Today I handed over my latest batch of parcels – mismatched shapes and sizes, patched together with brown paper and sellotape. Hand written addresses of strangers around the globe.
The post office-man handed me my receipt and said ‘Latest eBay sales huh?’ I asked how he knew. ‘Oh you can usually tell,’ he casually remarked.
He could tell what? That I was a cheapskate flogging my old Topshop dresses for a few quid That I was stony broke? That I was not a professional parcel-wrapper?
I decided not to take offence. But for this guy to be so astute, he must have witnessed a whole lot of EBay sellers posting their items. People just like me, turning up with piles of packages. People who were once oblivious to the complex world of customs forms, shipping costs, the
differences between a parcel and a package, and the veritable merits of proof of postage.
If Ebay has taught me anything, it is that anything can sell. Whereas our incomplete box sets, tatty furniture and old clothes would once have been boxed up in the attic, given away to charity shops or sold for a couple of quid at a boot sale, now we know better. We sell on eBay.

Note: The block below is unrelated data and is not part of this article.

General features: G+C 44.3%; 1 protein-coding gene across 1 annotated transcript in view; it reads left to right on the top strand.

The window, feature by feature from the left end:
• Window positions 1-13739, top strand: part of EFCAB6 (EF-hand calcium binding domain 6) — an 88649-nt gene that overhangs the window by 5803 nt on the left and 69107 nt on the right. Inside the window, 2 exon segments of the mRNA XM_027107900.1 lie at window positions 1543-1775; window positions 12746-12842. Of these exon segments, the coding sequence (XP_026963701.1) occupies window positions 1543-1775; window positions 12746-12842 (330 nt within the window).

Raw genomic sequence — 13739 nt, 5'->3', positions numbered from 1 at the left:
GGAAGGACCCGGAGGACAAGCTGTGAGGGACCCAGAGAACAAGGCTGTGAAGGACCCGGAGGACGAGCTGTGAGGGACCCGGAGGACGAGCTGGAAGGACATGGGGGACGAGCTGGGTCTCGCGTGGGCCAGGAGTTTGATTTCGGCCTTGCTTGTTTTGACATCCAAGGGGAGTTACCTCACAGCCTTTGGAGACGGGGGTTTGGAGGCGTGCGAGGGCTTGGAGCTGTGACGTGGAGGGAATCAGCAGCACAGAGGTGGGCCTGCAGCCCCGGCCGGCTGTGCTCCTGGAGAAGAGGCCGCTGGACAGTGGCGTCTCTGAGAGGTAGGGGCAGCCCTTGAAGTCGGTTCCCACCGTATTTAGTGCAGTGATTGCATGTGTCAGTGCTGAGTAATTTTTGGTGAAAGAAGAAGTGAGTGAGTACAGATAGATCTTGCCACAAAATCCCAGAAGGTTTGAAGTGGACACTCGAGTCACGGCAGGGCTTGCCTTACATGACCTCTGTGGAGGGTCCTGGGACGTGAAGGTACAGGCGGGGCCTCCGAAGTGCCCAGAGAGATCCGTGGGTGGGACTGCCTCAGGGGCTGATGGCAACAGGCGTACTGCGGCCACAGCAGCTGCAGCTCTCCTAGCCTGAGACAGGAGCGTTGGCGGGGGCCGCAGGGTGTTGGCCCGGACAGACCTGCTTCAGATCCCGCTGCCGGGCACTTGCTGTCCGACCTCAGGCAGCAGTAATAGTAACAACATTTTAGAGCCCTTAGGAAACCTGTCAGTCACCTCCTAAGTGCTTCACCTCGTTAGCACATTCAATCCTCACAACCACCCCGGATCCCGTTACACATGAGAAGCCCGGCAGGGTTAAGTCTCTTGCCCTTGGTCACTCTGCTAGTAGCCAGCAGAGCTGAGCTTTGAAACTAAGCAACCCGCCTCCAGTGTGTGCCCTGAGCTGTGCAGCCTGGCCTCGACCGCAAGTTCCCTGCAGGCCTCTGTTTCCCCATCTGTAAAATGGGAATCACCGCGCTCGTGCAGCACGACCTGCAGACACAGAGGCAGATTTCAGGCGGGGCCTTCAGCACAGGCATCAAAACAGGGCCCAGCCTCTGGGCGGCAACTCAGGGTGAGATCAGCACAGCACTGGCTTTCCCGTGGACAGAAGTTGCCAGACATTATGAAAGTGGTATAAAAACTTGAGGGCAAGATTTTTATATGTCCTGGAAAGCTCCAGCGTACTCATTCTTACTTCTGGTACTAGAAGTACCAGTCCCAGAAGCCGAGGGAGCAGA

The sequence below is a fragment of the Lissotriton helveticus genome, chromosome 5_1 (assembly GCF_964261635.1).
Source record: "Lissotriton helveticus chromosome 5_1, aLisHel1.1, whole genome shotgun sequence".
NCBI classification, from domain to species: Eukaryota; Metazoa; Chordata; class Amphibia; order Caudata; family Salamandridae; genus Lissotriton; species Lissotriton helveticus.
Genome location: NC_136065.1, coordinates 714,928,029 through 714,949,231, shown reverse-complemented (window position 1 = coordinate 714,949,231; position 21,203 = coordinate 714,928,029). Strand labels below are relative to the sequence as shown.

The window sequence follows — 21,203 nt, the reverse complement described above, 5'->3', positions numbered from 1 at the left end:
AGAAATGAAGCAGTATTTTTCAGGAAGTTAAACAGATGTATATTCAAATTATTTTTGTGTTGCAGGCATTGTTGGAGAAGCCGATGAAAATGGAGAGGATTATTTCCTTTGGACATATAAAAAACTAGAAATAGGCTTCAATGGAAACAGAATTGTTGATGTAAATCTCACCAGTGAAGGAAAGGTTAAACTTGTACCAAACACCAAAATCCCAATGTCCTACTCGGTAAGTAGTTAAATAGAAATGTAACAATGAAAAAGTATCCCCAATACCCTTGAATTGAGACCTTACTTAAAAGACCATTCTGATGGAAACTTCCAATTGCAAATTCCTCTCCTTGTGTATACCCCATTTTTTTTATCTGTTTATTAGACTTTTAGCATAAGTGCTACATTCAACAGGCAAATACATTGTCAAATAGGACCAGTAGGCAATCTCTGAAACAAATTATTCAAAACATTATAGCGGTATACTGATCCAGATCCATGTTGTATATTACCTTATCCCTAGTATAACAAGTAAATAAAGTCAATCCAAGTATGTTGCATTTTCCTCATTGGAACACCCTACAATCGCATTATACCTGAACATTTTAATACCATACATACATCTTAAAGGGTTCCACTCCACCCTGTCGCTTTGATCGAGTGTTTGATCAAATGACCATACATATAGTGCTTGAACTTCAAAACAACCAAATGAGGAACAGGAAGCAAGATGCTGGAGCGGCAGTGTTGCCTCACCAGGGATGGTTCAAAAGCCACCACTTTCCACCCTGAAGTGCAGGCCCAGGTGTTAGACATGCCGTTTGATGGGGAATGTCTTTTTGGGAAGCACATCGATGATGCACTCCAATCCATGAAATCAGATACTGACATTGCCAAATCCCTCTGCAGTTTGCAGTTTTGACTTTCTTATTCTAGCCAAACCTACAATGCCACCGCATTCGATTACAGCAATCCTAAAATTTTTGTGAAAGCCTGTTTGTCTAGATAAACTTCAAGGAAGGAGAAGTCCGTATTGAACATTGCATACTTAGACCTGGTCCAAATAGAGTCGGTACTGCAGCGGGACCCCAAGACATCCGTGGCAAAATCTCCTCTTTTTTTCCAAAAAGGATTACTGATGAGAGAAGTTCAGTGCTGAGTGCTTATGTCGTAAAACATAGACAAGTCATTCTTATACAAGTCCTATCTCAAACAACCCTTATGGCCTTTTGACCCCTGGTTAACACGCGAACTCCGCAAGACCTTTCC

This virtual auction house is a phenomenon. Every day, 10m people in Britain surf more than 3m live listings, hoping to fall in love with treasures that others have outgrown.
3 million live listings. I need to up my game.
So I should get back to it. It’s time to wave goodbye to the Wii fit. What an utter waste of money that was.
I must say, as I photograph my possessions and load them onto the internet superhighway, I am reminded of the Weird Al Ebay song. For anyone who doesn’t know it, you can watch it on Youtube here
I'll buy your nick-nack, Just check my feedback, 'A++' they all say. They love me on eBay.